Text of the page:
A week after my article was published, we were watching something on TV with a twisty plot. Unable to follow it, I gave up and thought about my upcoming lunch meeting with Dr. Gordon. He’d called me earlier that day to tell me how much he loved the article, and invited me out to lunch to thank me in person for all the new client calls. I imagined how our lunch would go. He’d ask me to call him Robert, and after lunch he’d give me a dance lesson at his studio. You’re good, Alicia, he’d say. Let me show you how to relax. And I’d tell him how my life was not as I had expected. He’d tell me of his own lost dreams. Equally unburdened, our feet would barely skim the hardwood floor.

I didn’t notice Michael get up from the sofa, so when I heard the intro to El Dia Que Me QuierasI thought it was TV background music. But then I felt his hand under my arm, pulling me up roughly. When he fitted my body to his, I could feel his tension. We got to the part of the dance where he was supposed to push me away, but instead he gripped my arm and locked me to him.

“There was this kid came up to me after I gave my astronomy talk to his class,” he whispered in my ear. He had to bend awkwardly to reach my ear but we kept dancing. “A second grader with a bowl haircut. Latched onto me, arms around my waist, and said he wanted to be an astronomer just like me. Then he said something else. I couldn’t make it all out, but I think he said he wished I was his father.” The music ended. “I know that little boy, Alicia. I know him.”

“Yes, yes, I understand,” I lied soothingly, waiting for him to go on. But he had nothing more to say.


I arrived early at the little restaurant in the Haight. Dr. Gordon was already there. During lunch he told me how he’d studied ballet and then switched to modern. He’d broken his ankle when he was thirty, so he’d gone back to school and gotten a PhD in psychology. I told him about my family on the East Coast, our summers at the shore, and the excitement of working for big city newspapers. I didn’t talk about my relationship with Michael or about tango, but he was a psychologist, so he may have intuited all that. I told him I might want to schedule an appointment with him to discuss some of my “issues.” He said he’d be happy to listen.

As we finished our coffee, his leg brushed mine. It may have only been accidental—him arranging his dancer’s legs—but maybe not. I hadn’t thought about another man that way since before I got married. I was sure Michael was all I needed. At some level I was still sure, but there I was, sitting across from a man with a sympathetic voice and eyes the color of the afternoon sky. He was wearing a wedding ring. So was I. Maybe his partner’s a guy, I thought, and this is all perfectly safe. I told him I’d call to set up an appointment.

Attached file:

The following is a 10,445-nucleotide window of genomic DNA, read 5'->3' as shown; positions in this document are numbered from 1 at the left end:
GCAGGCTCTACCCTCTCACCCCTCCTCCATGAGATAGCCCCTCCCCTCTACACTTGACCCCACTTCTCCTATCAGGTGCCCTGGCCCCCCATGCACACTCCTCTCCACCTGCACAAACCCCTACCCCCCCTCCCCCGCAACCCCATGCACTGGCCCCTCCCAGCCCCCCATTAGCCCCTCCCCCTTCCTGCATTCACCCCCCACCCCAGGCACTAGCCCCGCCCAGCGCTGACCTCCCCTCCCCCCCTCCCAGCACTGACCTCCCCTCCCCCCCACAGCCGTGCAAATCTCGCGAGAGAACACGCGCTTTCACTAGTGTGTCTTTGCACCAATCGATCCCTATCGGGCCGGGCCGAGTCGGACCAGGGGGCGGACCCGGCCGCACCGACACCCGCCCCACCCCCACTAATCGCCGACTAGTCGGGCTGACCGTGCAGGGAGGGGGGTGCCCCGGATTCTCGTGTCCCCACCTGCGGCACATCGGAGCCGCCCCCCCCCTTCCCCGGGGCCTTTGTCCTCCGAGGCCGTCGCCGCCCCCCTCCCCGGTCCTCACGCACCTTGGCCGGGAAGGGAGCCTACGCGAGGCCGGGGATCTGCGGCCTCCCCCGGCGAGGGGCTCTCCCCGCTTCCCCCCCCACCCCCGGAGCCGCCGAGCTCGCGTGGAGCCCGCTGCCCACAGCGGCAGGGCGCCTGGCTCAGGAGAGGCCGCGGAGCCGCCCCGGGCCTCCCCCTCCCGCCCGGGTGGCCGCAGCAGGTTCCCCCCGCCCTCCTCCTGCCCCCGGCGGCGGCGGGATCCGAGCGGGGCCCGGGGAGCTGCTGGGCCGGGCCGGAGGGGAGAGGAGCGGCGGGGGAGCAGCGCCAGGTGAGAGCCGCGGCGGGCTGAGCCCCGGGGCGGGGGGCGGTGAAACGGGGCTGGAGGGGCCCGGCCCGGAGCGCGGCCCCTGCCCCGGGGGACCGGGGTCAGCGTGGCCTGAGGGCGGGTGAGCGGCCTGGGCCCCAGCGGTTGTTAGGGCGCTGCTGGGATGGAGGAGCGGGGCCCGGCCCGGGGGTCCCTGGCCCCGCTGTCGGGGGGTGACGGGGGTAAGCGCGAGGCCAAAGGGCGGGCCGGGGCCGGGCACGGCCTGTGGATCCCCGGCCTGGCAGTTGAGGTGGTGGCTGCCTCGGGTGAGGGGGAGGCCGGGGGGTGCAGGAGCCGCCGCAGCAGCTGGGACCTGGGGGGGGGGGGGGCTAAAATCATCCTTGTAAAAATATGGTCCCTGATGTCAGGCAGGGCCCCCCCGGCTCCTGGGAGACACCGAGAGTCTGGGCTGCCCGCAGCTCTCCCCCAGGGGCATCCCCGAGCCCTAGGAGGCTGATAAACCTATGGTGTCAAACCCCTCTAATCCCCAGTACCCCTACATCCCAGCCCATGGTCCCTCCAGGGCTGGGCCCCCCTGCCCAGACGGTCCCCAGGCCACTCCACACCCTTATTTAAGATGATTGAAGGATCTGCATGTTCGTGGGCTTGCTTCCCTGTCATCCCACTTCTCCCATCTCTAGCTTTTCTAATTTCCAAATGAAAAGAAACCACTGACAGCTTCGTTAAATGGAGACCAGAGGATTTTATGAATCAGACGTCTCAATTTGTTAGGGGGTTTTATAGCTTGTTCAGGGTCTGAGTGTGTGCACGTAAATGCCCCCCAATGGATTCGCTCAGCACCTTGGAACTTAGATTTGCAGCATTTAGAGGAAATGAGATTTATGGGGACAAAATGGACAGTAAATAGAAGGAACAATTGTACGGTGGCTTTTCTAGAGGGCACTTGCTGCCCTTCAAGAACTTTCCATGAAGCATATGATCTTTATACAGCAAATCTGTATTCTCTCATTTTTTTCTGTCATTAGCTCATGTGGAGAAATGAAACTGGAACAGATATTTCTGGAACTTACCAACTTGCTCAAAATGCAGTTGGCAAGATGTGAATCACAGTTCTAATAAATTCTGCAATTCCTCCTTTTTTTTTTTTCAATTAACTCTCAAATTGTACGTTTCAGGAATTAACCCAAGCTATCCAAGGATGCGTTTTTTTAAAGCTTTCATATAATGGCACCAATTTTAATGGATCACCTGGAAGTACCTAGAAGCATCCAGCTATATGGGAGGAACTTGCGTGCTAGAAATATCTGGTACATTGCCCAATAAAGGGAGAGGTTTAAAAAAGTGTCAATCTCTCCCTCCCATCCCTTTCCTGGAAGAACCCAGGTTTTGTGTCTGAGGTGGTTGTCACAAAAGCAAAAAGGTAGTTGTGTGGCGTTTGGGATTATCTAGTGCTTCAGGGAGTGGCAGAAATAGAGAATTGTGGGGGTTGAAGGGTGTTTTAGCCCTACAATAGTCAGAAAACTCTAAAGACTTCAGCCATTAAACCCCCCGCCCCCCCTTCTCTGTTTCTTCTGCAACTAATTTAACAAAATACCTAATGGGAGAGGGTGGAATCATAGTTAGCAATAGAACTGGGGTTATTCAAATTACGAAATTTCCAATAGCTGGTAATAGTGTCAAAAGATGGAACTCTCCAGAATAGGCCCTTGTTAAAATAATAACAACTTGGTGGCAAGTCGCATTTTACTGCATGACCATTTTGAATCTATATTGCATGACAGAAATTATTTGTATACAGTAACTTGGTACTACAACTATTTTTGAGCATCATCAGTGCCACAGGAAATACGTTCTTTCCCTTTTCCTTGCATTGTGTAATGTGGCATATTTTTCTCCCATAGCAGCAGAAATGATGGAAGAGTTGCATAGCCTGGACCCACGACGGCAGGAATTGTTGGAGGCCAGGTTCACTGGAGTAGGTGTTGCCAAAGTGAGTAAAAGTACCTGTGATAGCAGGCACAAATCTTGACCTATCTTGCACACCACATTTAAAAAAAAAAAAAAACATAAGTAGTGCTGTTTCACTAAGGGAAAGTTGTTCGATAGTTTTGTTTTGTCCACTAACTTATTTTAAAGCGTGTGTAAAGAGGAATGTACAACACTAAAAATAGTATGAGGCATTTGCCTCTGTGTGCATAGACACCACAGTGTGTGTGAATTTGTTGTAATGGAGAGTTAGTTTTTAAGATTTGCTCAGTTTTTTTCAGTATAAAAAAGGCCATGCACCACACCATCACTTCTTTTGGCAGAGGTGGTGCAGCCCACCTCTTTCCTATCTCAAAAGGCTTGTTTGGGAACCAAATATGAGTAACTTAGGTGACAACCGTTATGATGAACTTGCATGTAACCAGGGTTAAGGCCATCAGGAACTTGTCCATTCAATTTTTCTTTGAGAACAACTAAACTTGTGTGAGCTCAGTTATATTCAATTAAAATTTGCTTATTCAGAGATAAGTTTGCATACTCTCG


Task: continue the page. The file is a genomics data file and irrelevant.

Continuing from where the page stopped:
That night, I caught Michael looking at me as I reached for the popcorn. “What?” I said, but he shook his head and turned back to the screen. I considered slipping a note under his dinner plate. Dear Michael. How are you? I miss you.

When an old friend from back East called, I knew it would be a long conversation. We hadn’t talked in a while. I picked up the landline extension in the bedroom, stretching out across the bed and hanging my feet over the edge like I did when I was a kid. We reminisced about old friends at the shore, and when she asked about Michael’s parents, I told her both of them had died. “It’s funny, Shelly. He talks about his mother all the time, but never about his father. It’s as if he never had one.”

Latin music played softly in the background, and I thought maybe Shelly had taken up tango, too. But when the music got louder, I realized it was coming from the next room, through the phone I’d forgotten to hang up when I took the call. Como rie la vida si tus ojos negros me quieren mirar. I hung up and walked into the living room. Michael was standing by the table, his hand on the phone, which was now resting in its charger. He wasn’t angry. He wasn’t anything. Then he said, “Dance with me.” He held me and we swayed.

“Sometimes my father came to my room late at night. I never told my mother. It would have killed her.” His words were barely audible. “I’d wake up and there he was next to me. I didn’t cry. I just went somewhere else until he left. I don’t remember much. Just touching, I think. But I went so far away I’m not sure.”

The music pulsed, but we moved to our own rhythm, rocking from side to side. The beat was relentless, the same music from the Tango Flame dance where the man grabs the woman and pulls her close, and she tries to pull away, but he twists his leg around hers and traps her.

The music stopped, but we swayed in silence.

“That night when we dove into those waves and it was so cold and we came up and the stars were so close, I felt… I guess it’s how those Jesus people feel when they’ve been born again. I’d been born again—without a father.”

I shivered, as if plunged once again into those cold waters. We stood motionless in the silent room, his arms wrapped tightly round me as if I was a life preserver. I wanted to soothe him with words, but I let my body comfort him instead.

Published by Damselfly Press.